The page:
St. Louis Standards: Tony’s Has Been a St. Charles Mainstay for 25 Years

Owner Tony Bethmann says money alone can't drive a business — you need friends

Feb 17, 2023 at 6:11 am
click to enlarge A bartender holds out a martini to the viewer.
Braden McMakin
Don't you want to take a sip of that classic Tony's drink?

Tony Bethmann learned early on the benefits that come from working hard in a professional kitchen.

"I started riding my bike to Rich & Charlie's to wash dishes; it was the first job I got a paycheck at other than my dad's [farm]," Bethmann says. "I was 15 and had $20 dollar bills in my pocket. That made me the kid who always brought beer to the parties — I just didn't get there until 11 or 11:30."

Since well before he could (legally) purchase booze, Bethmann has been dedicating himself to hospitality, a path that has led him to becoming the owner of one of the area's most successful restaurants, the wildly popular Tony's on Main (132 North Main Street, St. Charles; 636-940-1960). Since opening the restaurant on St. Charles' Historic Main Street in 1998 with his then in-laws, then becoming sole owner in 2006, Bethmann has been the person responsible for creating and maintaining the vision that has become one of St. Charles' most beloved institutions.

click to enlarge Tony's dining room.
Braden McMakin
Tony's is a mainstay in St. Charles.

Bethmann knew he loved the industry the moment he set foot inside Rich & Charlie's Italian Restaurant, thriving on the energy and camaraderie of the kitchen and fueling himself by the realization that he was good at cooking. He carried that energy with him to the Pasta House Co. and other restaurant gigs and made a name for himself in his circle of family and friends as the one they'd call upon to make food for get-togethers and casual backyard barbecues.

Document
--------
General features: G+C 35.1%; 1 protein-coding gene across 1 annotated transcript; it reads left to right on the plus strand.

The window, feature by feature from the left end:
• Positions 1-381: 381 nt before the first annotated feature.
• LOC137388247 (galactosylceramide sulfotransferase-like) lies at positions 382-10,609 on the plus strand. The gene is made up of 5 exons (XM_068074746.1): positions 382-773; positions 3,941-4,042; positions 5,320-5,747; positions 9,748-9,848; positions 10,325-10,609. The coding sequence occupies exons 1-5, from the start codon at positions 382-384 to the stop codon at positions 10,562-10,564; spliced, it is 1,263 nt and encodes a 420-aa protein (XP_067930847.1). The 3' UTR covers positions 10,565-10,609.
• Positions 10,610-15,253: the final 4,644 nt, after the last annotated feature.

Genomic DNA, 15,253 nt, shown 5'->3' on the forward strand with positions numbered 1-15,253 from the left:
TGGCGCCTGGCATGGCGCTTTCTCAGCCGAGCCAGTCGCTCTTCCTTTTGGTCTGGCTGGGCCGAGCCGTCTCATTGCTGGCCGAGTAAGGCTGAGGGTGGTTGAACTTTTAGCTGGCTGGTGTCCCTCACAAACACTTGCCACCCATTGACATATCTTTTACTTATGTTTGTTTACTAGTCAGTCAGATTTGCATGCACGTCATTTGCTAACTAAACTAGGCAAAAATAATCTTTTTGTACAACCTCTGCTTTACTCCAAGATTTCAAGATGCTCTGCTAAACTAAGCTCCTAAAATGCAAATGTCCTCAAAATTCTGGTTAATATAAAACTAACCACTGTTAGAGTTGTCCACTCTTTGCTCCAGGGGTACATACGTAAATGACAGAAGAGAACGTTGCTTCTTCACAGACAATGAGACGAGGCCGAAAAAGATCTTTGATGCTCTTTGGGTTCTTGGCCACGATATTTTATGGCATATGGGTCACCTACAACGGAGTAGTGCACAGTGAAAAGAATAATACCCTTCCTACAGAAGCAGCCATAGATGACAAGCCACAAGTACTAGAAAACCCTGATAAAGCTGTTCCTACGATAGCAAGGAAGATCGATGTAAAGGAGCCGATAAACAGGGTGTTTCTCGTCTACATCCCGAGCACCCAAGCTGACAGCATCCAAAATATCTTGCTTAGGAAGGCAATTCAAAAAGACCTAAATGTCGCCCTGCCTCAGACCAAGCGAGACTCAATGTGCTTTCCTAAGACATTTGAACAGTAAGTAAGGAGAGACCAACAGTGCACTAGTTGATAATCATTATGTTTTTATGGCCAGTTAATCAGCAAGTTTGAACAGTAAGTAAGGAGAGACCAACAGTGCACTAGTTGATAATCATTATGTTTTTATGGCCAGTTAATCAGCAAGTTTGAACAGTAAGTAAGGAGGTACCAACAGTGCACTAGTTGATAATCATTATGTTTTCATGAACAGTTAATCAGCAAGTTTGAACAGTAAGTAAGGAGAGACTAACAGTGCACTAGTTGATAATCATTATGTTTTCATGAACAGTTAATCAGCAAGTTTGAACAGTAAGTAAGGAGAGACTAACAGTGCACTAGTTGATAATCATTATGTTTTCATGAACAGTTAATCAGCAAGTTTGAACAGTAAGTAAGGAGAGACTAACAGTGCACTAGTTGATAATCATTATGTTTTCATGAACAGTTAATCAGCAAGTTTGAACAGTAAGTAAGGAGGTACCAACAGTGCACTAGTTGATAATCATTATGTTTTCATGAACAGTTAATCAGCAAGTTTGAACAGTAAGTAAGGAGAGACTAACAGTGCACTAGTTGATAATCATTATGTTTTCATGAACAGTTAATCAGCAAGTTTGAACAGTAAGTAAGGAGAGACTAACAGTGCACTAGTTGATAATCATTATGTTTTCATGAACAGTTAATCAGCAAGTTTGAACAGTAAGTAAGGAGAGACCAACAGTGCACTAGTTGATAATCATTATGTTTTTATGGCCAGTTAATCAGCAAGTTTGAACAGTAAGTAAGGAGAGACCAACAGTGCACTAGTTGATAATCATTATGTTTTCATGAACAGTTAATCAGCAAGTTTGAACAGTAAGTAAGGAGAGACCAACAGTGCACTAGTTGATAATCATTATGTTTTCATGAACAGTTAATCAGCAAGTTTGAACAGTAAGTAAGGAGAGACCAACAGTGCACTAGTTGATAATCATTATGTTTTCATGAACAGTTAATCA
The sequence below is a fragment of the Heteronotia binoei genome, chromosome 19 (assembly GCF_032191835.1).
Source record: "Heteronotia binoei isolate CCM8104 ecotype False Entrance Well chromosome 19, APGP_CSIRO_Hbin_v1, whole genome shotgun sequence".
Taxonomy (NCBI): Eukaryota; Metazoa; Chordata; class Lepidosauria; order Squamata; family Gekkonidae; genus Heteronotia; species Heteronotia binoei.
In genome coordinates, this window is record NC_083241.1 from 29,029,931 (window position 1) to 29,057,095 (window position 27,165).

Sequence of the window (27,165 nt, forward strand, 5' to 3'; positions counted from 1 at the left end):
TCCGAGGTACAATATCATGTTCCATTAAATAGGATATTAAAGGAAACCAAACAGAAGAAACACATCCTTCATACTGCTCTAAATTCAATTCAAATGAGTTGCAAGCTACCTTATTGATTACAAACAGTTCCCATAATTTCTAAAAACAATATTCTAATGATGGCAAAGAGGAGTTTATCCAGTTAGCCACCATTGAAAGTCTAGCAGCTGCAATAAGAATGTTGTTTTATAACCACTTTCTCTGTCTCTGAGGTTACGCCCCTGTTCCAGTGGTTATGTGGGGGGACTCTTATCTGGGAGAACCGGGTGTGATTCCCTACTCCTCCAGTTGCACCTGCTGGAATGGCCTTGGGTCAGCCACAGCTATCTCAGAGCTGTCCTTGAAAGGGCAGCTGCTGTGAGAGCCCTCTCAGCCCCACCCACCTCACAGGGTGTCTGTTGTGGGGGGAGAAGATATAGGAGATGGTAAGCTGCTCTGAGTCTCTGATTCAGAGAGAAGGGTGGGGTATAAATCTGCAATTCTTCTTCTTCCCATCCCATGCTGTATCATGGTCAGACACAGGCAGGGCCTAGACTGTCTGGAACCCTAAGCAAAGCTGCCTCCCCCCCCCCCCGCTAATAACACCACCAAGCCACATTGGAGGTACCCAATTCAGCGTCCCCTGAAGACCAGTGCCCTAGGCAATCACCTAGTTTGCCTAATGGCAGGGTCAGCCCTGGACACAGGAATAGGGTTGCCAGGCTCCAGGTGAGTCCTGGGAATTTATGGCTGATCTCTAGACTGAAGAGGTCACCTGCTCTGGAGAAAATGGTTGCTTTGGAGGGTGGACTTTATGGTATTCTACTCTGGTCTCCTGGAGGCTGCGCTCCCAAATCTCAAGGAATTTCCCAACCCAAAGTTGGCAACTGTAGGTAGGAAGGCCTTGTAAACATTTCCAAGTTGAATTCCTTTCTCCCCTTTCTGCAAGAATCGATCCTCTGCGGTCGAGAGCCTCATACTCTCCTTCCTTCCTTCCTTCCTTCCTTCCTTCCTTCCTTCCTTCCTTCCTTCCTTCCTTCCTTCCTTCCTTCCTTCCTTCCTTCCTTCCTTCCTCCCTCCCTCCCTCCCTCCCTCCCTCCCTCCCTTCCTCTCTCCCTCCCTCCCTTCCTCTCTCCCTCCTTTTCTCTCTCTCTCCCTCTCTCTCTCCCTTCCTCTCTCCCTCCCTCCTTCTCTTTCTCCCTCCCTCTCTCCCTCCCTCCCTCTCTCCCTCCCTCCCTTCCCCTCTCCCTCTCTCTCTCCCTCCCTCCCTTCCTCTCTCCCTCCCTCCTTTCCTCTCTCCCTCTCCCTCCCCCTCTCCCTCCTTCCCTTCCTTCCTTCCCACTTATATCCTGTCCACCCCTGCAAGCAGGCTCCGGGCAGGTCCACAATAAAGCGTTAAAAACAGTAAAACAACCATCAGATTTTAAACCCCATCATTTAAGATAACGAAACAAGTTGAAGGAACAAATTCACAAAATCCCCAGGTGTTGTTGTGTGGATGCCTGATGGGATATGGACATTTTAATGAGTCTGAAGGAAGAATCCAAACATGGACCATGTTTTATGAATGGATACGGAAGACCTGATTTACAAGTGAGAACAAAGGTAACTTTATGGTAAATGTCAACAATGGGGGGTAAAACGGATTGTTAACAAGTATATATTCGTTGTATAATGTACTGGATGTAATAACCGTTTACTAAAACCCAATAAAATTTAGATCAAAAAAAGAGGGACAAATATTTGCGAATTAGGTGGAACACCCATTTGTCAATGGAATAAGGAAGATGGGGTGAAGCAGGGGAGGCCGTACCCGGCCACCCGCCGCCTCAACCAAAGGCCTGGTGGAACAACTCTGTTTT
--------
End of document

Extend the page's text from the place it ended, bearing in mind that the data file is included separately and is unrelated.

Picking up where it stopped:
Still, Bethmann made other plans when it came to his career path, assuming he'd head off to engineering school at the Missouri University of Science and Technology in Rolla until life took an unexpected turn. His then-partner got pregnant with their son, which prompted him to put his engineering plans on hold and stay in the St. Charles area. He took a job at the Chrysler plant to support his family and was just going about his life when his in-laws made a proposition that would set him on an entirely different path.

click to enlarge Owner Tony Bethmann
Braden McMakin
"You're not here to make money. You're here to make friends," says owner Tony Bethmann.

"They asked me if I wanted to open a restaurant," Bethmann says. "They'd cherry-picked this little bitty place at 208 North Main Street that they got for about the price of a car. I was always the one who cooked when I was with family, so when they wanted to get into the business, they came to me."

Bethmann knew he had what it took to be successful. Not only had he worked under a series of talented chefs during his time in the business, but he had a commitment to nailing every single detail, an understanding of how people want to eat and an openness to new ideas. This philosophy has been borne out in a straightforward but well-executed menu that blends the classic steakhouse experience with that of the quintessential St. Louis-style Italian restaurant. Known for its hand-cut steaks — topped with Tony's signature mâitre d'hôtel butter — and potato skins as much for its pizzas and pasta con broccoli, the restaurant quickly garnered a reputation as the place to eat on Main Street and developed a cadre of regulars so large, the restaurant soon outgrew its space.